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RAIL EMPLOYMENT & NOTICES



Rail News Home Labor

7/11/2005



Rail News: Labor

Class Is need to step up training to reduce safety risks, UTU's Thompson says


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Last week, United Transportation Union (UTU) International President Paul Thompson sent a letter to all the Class I chief executive officers suggesting ways the large roads can improve safety.

In the letter — copied to Federal Railroad Administrator Joseph Boardman, Association of American Railroads President and Chief Executive Officer Ed Hamberger, and Class I labor relations officers — Thompson recommends the roads:
• re-evaluate employee training to ensure sufficient length, and that new hires are trained in their assigned territory, experience the most demanding service conditions, and have access to and designated time periods with mentors;
• stop using locomotive remote controls for tasks that exceed the equipment’s design limitations;
• no longer assign new hires to remote control assignments until they gain additional on-the-job experience and become familiar with a railroad environment; and
• re-evaluate operating practices and rule changes, and brake-test requirements.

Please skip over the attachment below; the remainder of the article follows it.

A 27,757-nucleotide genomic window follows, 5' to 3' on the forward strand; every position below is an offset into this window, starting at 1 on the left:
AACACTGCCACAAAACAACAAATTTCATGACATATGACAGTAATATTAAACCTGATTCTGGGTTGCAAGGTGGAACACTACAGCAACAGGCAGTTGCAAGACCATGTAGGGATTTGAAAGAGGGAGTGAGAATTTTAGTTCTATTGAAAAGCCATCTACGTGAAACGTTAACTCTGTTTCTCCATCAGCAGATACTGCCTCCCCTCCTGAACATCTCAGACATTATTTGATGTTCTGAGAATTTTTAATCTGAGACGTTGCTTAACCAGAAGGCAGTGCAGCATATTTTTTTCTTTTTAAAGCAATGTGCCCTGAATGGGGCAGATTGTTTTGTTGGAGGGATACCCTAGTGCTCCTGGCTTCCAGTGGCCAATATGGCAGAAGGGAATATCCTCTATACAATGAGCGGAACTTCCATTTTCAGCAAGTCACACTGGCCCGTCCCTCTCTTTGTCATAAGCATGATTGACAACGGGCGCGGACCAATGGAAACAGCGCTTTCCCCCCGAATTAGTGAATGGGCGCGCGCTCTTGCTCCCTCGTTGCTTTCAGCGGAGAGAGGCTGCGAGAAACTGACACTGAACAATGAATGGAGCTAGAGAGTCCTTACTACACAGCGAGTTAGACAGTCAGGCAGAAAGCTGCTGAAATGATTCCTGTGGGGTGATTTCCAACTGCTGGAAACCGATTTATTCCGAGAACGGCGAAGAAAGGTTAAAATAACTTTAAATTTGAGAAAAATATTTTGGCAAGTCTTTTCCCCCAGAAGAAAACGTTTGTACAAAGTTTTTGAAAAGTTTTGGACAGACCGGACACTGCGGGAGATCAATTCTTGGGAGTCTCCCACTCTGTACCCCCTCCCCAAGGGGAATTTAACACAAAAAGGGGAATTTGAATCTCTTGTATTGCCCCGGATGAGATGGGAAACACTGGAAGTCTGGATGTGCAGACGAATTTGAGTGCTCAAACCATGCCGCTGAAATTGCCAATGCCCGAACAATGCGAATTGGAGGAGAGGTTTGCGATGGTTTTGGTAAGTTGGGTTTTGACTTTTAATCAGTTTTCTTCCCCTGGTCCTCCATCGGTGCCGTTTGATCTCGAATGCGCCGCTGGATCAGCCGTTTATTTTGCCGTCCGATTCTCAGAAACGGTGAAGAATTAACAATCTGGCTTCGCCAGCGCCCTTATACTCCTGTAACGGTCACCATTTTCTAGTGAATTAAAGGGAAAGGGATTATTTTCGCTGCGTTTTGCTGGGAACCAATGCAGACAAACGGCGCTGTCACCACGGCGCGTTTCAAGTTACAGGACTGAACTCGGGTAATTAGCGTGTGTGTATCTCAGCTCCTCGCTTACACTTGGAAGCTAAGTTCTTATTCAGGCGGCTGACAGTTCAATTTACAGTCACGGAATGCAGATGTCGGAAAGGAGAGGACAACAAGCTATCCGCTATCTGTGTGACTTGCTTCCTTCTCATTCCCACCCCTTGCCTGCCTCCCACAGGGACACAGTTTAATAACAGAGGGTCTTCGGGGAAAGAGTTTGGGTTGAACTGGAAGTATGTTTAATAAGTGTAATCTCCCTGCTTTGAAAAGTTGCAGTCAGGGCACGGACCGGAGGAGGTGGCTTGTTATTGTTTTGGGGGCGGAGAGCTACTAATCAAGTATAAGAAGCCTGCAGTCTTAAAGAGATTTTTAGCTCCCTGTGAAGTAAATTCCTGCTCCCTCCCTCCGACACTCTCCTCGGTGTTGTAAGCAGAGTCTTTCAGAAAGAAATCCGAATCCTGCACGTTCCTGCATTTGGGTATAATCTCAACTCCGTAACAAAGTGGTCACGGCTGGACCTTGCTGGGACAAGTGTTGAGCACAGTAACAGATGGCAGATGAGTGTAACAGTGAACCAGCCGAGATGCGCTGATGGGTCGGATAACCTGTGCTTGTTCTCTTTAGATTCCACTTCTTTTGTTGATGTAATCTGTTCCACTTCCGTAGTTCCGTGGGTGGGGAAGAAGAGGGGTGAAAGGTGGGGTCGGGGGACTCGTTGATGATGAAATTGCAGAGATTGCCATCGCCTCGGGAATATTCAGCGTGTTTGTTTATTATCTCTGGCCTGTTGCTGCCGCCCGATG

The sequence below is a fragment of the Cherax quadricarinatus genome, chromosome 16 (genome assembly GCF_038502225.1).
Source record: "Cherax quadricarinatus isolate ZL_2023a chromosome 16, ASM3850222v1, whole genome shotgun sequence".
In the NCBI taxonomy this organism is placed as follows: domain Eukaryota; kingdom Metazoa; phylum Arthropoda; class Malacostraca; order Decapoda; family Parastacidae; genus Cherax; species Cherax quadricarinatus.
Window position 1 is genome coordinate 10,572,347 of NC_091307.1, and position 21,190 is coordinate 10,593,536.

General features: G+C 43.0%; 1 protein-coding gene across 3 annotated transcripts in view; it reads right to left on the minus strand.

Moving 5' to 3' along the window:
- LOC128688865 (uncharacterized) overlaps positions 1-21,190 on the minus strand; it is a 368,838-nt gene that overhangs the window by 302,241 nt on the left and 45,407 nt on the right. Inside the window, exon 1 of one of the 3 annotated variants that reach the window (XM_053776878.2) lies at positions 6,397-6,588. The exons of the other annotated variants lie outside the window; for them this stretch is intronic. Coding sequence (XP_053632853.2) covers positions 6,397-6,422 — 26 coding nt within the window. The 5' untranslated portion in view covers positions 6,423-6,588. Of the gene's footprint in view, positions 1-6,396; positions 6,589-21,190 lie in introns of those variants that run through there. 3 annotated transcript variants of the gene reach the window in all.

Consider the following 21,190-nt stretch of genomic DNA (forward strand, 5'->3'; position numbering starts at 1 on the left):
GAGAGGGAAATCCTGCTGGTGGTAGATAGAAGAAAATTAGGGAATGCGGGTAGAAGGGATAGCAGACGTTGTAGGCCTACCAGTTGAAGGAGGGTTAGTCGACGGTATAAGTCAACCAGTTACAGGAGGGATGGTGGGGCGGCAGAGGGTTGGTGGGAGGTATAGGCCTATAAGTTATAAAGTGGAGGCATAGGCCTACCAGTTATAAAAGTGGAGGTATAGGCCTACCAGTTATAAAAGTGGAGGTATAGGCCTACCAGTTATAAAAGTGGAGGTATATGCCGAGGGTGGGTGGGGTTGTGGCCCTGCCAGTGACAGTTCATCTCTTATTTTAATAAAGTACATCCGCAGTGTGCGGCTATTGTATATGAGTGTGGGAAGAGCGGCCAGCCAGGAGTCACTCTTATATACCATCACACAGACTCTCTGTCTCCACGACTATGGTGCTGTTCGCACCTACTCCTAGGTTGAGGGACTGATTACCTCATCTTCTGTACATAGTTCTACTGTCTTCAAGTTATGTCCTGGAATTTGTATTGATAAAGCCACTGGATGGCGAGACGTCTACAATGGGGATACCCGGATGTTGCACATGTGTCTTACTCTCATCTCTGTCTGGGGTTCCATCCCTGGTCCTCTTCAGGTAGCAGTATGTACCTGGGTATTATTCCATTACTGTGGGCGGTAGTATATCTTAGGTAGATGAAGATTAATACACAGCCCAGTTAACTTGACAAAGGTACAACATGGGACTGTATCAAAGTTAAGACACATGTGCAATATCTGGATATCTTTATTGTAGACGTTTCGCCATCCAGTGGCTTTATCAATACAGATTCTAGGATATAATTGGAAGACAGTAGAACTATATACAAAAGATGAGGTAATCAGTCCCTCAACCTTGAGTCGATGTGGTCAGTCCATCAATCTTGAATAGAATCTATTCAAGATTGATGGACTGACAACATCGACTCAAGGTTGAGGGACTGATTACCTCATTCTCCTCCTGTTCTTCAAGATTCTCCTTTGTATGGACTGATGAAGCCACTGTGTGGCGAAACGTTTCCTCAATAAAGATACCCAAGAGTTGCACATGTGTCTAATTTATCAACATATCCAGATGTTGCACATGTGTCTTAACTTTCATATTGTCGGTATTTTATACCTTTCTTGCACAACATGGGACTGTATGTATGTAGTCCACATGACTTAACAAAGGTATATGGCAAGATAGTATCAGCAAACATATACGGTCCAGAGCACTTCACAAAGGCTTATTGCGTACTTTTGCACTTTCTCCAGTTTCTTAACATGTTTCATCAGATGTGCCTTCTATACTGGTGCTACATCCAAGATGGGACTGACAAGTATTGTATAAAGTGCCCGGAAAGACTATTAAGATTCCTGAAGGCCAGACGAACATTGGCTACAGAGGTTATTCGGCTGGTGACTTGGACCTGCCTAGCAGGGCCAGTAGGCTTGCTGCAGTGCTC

If followed, the recommendations would reduce safety risks posed by fatigue and the high number of train and engine-service employees with less than a year of experience, Thompson wrote.

“The UTU has been warning for years that if labor and management do not jointly reach a negotiated agreement on solving the fatigue problem, Congress will step in — probably after a deadly calamity — and impose a less efficient solution not to the liking of either of us,” he wrote, according to a prepared statement. “With the strong growth in rail traffic and corresponding acceleration of new hires, training has become as important an issue as fatigue.”

UTU officials are concerned the Class Is are cutting back on training for budgetary reasons.

“Although carriers measure the cost of training —which too frequently leads to cutbacks in length of training so as to save money — carriers fail to measure the cost of insufficient training … tallied in derailments, injuries, fatalities, customer-service failures and lack of retention of new employees,” Thompson wrote.


Contact Progressive Railroading editorial staff.

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